The study used data from an array of instruments anchored at 22 moorings, nine of which are positioned east of the Bahamas, four in the mid-Atlantic and nine across the continental slope of east Africa. Each mooring is anchored to the seabed on wires 5,000 metres (16,400ft) long, and holds instruments that continuously record salinity, temperature, pressure and current flow. Stuart Cunningham of the National Oceanography Centre said: "Continuous monitoring could alert us to potential rapid climate change."

Have you tried new the Independent Digital Edition apps?
  • Get to the point
Latest stories from i100
Have you tried new the Independent Digital Edition apps?
iJobs Job Widget
iJobs General

Recruitment Genius: Project Implementation Executive

£18000 - £23000 per annum: Recruitment Genius: They work with major vehicle ma...

Recruitment Genius: Chiropractic Assistant

£16500 per annum: Recruitment Genius: A Chiropractic Assistant is needed in a ...

Recruitment Genius: Digital Account Executive - Midlands

£18000 - £26000 per annum: Recruitment Genius: They work with major vehicle ma...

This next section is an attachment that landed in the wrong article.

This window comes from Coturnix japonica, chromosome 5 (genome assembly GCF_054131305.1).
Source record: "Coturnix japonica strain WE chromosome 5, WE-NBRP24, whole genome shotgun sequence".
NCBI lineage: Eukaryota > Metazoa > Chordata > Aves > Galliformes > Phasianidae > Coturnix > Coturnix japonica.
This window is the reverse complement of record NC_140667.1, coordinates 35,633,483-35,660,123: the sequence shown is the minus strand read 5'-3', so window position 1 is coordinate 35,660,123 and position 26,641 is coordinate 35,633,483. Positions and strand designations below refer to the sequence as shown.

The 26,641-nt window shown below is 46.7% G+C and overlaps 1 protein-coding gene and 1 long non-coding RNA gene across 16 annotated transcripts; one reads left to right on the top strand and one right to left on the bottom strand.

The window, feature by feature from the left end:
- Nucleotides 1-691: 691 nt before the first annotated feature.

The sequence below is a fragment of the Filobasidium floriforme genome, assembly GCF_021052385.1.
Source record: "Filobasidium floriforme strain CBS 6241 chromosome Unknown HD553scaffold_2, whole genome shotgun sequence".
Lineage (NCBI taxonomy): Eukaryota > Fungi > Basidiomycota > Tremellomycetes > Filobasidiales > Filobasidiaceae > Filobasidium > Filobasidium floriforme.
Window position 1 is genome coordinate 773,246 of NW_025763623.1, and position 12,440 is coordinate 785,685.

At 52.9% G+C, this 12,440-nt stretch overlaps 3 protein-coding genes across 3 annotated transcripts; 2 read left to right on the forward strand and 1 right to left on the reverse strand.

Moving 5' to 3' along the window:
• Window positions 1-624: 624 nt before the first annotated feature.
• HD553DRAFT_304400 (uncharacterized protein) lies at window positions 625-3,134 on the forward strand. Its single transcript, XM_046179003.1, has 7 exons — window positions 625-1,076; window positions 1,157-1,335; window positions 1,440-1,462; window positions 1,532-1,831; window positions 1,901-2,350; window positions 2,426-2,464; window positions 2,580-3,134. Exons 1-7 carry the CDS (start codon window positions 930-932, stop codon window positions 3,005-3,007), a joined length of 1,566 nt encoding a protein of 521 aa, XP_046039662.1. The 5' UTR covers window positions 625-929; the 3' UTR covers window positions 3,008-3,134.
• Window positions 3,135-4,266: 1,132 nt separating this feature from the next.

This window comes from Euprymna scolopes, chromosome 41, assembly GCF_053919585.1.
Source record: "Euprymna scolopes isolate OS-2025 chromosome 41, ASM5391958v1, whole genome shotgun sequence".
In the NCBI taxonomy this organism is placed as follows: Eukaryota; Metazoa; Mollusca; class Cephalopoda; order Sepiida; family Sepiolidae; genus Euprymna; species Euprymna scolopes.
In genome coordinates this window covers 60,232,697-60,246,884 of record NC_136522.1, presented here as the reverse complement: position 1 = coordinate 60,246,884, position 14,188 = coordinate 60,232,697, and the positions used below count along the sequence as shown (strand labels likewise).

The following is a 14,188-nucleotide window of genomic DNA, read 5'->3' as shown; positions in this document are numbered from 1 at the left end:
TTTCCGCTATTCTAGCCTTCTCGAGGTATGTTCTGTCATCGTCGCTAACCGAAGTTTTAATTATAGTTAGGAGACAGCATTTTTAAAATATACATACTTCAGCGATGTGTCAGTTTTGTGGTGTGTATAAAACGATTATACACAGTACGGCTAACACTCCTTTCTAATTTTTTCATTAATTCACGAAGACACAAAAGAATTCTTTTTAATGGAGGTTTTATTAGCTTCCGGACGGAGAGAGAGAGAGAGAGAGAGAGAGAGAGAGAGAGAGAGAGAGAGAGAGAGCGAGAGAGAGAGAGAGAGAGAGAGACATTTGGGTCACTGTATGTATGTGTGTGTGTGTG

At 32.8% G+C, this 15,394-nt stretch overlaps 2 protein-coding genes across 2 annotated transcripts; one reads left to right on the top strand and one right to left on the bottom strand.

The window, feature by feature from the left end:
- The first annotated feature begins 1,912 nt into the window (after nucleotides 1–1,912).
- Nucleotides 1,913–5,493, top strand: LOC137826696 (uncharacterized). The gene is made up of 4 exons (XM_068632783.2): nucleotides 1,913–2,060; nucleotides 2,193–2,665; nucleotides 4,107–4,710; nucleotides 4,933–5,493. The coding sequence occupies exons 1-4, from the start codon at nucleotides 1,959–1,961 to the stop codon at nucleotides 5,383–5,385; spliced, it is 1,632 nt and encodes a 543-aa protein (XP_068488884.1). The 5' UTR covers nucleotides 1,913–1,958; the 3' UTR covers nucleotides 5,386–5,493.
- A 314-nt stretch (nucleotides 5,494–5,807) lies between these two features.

Recruitment Genius: Web Developer

£28000 - £30000 per annum: Recruitment Genius: This company provides coaching ...

Day In a Page

NHS struggling to monitor the safety and efficacy of its services outsourced to private providers

Who's monitoring the outsourced NHS services?

A report finds that private firms are not being properly assessed for their quality of care
Zac Goldsmith: 'I'll trigger a by-election over Heathrow'

Zac Goldsmith: 'I'll trigger a by-election over Heathrow'

The Tory MP said he did not want to stand again unless his party's manifesto ruled out a third runway. But he's doing so. Watch this space
How do Greek voters feel about Syriza's backtracking on its anti-austerity pledge?

How do Greeks feel about Syriza?

Five voters from different backgrounds tell us what they expect from Syriza's charismatic leader Alexis Tsipras
From Iraq to Libya and Syria: The wars that come back to haunt us

The wars that come back to haunt us

David Cameron should not escape blame for his role in conflicts that are still raging, argues Patrick Cockburn
Sam Baker and Lauren Laverne: Too busy to surf? Head to The Pool

Too busy to surf? Head to The Pool

A new website is trying to declutter the internet to help busy women. Holly Williams meets the founders
Heston Blumenthal to cook up a spice odyssey for British astronaut manning the International Space Station

UK's Major Tum to blast off on a spice odyssey